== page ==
Below I list just a fraction of those complications. I don’t pretend to be particularly well-versed in the complexity and nuance of the Middle East, and I recognize that in creating this list I have created my own set of slogans and bumper stickers.  I guess I would observe, though, that I don’t see my pronouncements as being definitive truth (unlike so many vitriolic posts I have read in the past few weeks). Nor do they pretend to offer answers or resolutions (like so many simplistic statements I have read of late).  Rather, they are mere observations about how difficult, challenging, and possibly intractable these issues have become.  I assume that some of you may be angered by my post and some may dismiss me as naïve, ridiculous, and ignorant.  That’s fine, but I firmly believe that all human experience is incredibly complex, and the Israel/Palestine conflict is no different.

It’s complicated because one of the proximate causes of this most recent war was the inexcusable and unforgivable kidnapping and murder of three, innocent Israeli teenagers AND because in response to those murders, Israeli thugs murdered an innocent Palestinian kid, another inexcusable and unforgiveable act.

It’s complicated because many Israelis and the Palestinians object to their respective government’s actions AND because, still, someone elected these people to lead.

It’s complicated because Jews have a deep historic tie to and presence in the land AND Palestinian Arabs have a deep historic tie and presence, as well.

It’s complicated because, despite prevailing sentiment, this conflict is not about religion.  It is about national aspirations, politics, and race, AND despite what I just observed, I suspect that this conflict is still very much about religion.

It’s complicated because the conflict is asymmetrical, with Israel possessing far greater fire power and other resources AND because both belligerents have used that asymmetricality to their advantage in one way or another.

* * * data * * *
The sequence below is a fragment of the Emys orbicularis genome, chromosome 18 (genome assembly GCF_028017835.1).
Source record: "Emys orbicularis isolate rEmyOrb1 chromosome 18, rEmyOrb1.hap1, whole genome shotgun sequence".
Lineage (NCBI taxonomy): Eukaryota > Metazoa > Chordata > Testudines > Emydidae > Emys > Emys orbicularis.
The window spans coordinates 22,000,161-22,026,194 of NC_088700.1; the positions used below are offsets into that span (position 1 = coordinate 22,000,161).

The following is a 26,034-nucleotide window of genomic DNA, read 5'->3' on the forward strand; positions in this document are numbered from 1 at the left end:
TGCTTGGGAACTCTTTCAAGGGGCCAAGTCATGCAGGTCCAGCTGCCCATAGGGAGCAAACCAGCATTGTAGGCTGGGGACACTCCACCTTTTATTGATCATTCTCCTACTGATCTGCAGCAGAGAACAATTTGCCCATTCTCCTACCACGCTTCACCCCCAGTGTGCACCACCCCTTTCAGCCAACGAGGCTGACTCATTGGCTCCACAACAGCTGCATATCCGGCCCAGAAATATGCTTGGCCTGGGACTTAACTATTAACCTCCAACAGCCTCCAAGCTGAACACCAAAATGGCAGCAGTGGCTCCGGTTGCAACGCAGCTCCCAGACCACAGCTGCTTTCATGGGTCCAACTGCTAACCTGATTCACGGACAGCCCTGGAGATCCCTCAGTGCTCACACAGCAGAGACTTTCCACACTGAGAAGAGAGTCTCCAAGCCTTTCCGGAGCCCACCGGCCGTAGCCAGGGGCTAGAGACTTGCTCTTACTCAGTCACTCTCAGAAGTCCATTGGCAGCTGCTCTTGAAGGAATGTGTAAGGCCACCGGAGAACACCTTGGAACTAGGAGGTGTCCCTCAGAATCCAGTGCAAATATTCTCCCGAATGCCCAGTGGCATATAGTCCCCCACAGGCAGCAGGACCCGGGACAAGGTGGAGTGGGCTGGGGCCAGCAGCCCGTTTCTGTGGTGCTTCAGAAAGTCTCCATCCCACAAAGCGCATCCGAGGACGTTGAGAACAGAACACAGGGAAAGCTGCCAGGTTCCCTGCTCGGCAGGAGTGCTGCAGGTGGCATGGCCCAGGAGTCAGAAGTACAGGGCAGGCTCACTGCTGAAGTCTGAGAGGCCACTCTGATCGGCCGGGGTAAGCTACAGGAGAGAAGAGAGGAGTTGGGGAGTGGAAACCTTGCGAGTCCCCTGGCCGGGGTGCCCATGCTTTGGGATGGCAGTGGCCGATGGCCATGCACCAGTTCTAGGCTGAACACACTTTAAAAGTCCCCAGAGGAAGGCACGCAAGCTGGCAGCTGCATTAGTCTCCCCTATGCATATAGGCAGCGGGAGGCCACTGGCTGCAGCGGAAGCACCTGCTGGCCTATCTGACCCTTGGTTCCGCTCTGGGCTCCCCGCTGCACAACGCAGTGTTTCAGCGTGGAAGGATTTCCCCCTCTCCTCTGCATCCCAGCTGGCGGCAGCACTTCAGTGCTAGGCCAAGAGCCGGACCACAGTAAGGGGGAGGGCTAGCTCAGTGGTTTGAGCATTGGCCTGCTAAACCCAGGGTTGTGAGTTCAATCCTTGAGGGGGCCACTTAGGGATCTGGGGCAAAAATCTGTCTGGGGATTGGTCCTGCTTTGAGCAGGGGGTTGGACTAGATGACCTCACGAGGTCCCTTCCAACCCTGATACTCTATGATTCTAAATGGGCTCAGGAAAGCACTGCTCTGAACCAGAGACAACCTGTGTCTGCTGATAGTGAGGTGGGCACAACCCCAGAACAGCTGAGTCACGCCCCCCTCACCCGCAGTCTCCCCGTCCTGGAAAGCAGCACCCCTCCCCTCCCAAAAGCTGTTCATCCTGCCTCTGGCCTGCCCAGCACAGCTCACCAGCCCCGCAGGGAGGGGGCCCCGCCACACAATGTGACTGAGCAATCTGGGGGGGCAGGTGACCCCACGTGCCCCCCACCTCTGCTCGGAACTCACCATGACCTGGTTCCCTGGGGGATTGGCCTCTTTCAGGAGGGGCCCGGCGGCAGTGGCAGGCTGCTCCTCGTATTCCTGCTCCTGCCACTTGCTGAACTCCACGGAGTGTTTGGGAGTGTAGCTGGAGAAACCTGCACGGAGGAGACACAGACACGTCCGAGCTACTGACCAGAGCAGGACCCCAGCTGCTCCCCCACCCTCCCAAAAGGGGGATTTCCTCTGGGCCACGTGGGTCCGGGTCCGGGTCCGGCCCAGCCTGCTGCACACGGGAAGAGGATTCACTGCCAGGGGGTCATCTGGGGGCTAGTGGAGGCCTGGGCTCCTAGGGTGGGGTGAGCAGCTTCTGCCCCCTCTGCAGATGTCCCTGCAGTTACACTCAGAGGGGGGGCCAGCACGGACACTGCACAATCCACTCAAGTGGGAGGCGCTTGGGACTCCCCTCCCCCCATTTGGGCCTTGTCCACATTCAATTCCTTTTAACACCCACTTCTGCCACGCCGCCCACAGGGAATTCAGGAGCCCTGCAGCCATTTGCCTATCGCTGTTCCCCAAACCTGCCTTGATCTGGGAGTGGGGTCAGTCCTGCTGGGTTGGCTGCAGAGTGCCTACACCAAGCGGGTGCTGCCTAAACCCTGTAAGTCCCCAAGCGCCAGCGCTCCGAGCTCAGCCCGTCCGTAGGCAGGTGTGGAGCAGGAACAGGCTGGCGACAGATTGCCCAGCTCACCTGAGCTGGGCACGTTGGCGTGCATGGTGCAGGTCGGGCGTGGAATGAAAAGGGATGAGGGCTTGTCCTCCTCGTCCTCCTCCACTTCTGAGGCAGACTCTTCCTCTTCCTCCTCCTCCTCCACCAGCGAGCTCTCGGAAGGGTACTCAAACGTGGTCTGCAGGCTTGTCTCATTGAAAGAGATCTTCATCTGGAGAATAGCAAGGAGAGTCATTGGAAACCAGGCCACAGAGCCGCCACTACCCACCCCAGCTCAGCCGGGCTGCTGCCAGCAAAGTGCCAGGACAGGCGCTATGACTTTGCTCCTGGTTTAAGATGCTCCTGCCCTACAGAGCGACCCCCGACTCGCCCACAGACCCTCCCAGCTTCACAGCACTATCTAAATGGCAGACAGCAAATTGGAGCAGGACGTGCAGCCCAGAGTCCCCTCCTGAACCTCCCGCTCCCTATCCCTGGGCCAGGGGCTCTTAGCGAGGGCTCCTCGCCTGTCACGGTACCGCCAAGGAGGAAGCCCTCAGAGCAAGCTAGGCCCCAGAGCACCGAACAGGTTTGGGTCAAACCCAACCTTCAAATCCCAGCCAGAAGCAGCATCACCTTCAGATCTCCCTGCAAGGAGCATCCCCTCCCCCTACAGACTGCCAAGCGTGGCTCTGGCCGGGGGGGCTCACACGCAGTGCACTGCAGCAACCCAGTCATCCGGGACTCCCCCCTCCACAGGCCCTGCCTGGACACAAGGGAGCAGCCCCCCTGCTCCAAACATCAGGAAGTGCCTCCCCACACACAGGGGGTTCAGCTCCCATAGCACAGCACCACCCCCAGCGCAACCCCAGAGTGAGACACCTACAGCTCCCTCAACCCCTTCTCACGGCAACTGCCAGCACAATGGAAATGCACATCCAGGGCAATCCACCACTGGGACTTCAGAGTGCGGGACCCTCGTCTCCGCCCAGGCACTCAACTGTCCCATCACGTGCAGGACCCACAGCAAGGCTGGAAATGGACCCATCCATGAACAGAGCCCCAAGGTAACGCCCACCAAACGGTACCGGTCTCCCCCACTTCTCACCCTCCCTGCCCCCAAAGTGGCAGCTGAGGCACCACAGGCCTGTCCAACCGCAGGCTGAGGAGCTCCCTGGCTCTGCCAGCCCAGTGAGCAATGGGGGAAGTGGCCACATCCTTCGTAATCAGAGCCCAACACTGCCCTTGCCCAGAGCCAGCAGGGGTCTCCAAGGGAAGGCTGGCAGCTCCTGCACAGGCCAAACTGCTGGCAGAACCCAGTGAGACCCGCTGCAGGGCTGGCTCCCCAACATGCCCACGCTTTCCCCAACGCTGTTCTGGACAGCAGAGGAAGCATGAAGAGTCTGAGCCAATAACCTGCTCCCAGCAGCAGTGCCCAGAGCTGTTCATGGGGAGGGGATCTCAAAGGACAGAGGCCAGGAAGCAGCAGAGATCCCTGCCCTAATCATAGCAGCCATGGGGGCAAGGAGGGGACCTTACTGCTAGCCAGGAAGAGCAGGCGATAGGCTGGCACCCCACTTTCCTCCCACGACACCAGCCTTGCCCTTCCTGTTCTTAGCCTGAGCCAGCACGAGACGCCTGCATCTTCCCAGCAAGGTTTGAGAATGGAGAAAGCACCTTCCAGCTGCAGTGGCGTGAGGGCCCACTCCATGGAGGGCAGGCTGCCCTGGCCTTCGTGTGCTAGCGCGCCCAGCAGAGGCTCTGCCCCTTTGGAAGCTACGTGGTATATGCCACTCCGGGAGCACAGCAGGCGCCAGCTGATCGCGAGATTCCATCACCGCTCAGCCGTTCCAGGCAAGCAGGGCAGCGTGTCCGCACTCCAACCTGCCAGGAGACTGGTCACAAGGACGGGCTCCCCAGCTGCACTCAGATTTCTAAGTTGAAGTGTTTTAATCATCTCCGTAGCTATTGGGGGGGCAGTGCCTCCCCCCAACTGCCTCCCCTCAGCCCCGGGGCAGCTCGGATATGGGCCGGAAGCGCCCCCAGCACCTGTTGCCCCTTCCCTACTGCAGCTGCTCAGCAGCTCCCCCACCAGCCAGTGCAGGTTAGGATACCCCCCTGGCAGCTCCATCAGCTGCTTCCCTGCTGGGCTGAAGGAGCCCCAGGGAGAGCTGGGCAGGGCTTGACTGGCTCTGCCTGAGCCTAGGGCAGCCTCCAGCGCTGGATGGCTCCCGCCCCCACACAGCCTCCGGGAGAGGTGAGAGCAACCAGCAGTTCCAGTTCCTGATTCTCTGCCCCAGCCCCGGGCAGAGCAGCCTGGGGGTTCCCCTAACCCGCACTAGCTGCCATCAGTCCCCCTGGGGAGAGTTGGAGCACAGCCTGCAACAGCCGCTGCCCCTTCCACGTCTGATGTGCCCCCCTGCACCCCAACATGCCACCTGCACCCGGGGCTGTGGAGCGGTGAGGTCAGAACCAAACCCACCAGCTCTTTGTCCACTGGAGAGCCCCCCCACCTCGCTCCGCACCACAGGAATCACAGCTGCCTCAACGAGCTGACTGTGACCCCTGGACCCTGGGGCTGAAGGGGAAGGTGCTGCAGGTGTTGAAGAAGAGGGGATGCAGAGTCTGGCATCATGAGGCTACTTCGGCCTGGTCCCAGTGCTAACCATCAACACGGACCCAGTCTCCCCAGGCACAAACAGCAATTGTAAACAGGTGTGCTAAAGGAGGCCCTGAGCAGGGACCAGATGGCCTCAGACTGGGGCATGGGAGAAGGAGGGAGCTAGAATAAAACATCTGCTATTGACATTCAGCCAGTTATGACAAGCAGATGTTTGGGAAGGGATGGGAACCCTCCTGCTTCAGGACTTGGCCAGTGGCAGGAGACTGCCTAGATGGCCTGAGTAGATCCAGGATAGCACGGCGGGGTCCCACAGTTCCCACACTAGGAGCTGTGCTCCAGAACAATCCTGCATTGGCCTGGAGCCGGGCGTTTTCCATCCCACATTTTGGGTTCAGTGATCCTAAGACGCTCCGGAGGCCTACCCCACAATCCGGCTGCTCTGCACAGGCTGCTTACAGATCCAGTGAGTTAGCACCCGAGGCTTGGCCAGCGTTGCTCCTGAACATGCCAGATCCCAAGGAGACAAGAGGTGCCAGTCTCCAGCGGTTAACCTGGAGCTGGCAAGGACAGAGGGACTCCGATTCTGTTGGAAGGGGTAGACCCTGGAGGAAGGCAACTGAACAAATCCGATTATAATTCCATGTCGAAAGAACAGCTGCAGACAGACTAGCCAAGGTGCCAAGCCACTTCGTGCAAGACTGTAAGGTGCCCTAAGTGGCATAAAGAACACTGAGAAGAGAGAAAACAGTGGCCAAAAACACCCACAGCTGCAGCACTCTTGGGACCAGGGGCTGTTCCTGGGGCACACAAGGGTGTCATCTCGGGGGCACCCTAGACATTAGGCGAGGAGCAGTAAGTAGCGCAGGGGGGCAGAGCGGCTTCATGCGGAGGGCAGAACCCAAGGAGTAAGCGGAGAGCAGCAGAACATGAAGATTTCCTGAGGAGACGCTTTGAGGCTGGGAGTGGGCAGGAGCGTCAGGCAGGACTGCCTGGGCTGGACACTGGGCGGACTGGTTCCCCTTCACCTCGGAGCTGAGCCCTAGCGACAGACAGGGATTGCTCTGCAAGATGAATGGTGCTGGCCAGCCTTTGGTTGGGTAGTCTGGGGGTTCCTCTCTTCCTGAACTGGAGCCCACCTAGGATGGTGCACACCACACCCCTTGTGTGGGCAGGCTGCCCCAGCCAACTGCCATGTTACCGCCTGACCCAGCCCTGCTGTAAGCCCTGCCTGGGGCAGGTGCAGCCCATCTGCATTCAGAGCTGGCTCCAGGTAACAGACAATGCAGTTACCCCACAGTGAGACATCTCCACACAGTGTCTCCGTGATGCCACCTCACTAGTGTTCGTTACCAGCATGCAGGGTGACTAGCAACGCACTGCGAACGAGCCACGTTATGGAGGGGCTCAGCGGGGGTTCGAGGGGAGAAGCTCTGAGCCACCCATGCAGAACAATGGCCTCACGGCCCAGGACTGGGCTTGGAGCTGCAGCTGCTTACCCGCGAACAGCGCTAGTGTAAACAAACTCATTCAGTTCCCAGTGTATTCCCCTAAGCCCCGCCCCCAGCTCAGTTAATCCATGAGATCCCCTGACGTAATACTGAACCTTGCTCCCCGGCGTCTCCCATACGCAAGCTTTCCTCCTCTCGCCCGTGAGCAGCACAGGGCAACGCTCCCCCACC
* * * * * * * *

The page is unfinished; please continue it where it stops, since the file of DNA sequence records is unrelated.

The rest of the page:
It’s complicated because criticism of Israel is often part of an awful and ancient anti-Semitic tradition AND because Israel, like all states, should be subject to critical scrutiny.

It’s complicated because so much of the criticism I have read about Palestinian Arabs is quite racist AND because many acts committed by Palestinian Arabs against Israelis are worthy of criticism and condemnation.

It’s complicated because I am Jewish, and as a Jew, I believe that Israel’s continued existence is of great importance AND because I am a human being and the suffering and death of Palestinian children and other bystanders, even in a time of war, is heartbreaking.

It’s complicated because Israel can and should defend itself from any and all attacks AND because Israel can and does make life incredibly difficult for the people of Gaza and the West Bank.

It’s complicated because Hamas has sworn to wipe Israel off of the map, because the PA actually does broadcast children’s television shows that encourage kids to kill all Jews, AND because respectable factions of the Israeli government have already signaled their unwillingness to cooperate in helping the Palestinian people create their own state. 

It’s complicated because the State of Israel is a reality.  It is a prosperous and powerful state, capable of defending itself from any and all enemies, which is as it should be.  AND the national aspirations of the Palestinian people will not go away.  They are a powerful, driving force that animates millions of people who will not rest until they are witness to the establishment of an independent Palestinian State, which is as it should be, as well.

There are countless other examples I could cite.  But why bother?  Too many people see this war and the broader conflict it represents as a simple fight between the forces of good and evil, between the legitimate and the illegitimate, between right and wrong.  I do not for one second believe they are correct, and I pray that one day the Palestinians and Israelis are led by politicians who understand the only simple truths I can think of at this moment, that life is sacred, and that all people should be given sufficient respect and space to live in peace and freedom.

As always, stay tuned.